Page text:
PM jumps gun with A$3bn vow

April 2, 2004

Brendan Nelson, Australia's education minister, has promised universities up to A$3 billion (£1.23 billion) extra in federal research grants if the Howard government is re-elected this year.

Speaking last week at the National Press Club, Dr Nelson took the unusual step of committing the government to a future spending programme after its three-year term expires.

John Howard, the prime minister, launched a "Backing Australia's Ability" scheme in 2001 that provided A$2.9 billion for research over five years. Dr Nelson confirmed that the programmes would be extended.

Three reviews into national research were launched. One, on commercialisation of research, called for a A$500 million fund to encourage partnerships between publicly funded research agencies, universities and private companies. Groups would compete for a share of the ten-year funding pool.

This would force agencies such as the Commonwealth Scientific and Industrial Research Organisation to compete for grants, which they currently receive as fixed sums.

But Dr Nelson said the government should maintain set funding for university research. "It is very important in terms of long-term strategic research and also supporting new researchers," he said.

Dr Nelson backed a recommendation in another of the reviews for a "performance framework" to assess research quality.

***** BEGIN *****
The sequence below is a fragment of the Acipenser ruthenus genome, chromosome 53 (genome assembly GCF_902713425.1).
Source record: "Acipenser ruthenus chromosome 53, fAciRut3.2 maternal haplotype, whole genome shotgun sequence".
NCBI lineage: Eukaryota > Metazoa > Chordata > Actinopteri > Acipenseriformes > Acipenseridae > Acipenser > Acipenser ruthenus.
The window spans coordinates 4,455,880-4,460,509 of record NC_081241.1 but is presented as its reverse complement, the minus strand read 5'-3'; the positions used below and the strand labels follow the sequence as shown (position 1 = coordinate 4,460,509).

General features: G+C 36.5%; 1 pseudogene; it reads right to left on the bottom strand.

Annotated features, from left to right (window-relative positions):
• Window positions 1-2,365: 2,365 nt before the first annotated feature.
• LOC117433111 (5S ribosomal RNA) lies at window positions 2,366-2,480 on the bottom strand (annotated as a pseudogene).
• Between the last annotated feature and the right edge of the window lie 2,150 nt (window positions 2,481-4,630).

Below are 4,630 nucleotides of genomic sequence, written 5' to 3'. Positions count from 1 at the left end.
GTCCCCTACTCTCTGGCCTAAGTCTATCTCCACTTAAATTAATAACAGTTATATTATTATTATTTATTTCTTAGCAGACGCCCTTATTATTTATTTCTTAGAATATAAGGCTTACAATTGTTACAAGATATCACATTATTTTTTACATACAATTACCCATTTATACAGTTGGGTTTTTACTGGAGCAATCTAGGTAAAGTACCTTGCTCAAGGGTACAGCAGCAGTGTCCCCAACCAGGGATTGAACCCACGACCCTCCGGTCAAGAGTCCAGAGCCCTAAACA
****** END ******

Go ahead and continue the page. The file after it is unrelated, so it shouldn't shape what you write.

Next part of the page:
You've reached your article limit.

Register to continue

Registration is free and only takes a moment. Once registered you can read a total of 3 articles each month, plus:

  • Sign up for the editor's highlights
  • Receive World University Rankings news first
  • Get job alerts, shortlist jobs and save job searches
  • Participate in reader discussions and post comments

Have your say

Log in or register to post comments

Most Commented

James Fryer illustration (27 July 2017)

It is not Luddism to be cautious about destroying an academic publishing industry that has served us well, says Marilyn Deegan

Hand squeezing stress ball
Working 55 hours per week, the loss of research periods, slashed pensions, increased bureaucracy, tiny budgets and declining standards have finally forced Michael Edwards out
Jeffrey Beall, associate professor and librarian at the University of Colorado Denver

Creator of controversial predatory journals blacklist says some peers are failing to warn of dangers of disreputable publishers

Kayaker and jet skiiers

Nazima Kadir’s social circle reveals a range of alternative careers for would-be scholars, and often with better rewards than academia

hole in ground

‘Drastic action’ required to fix multibillion-pound shortfall in Universities Superannuation Scheme, expert warns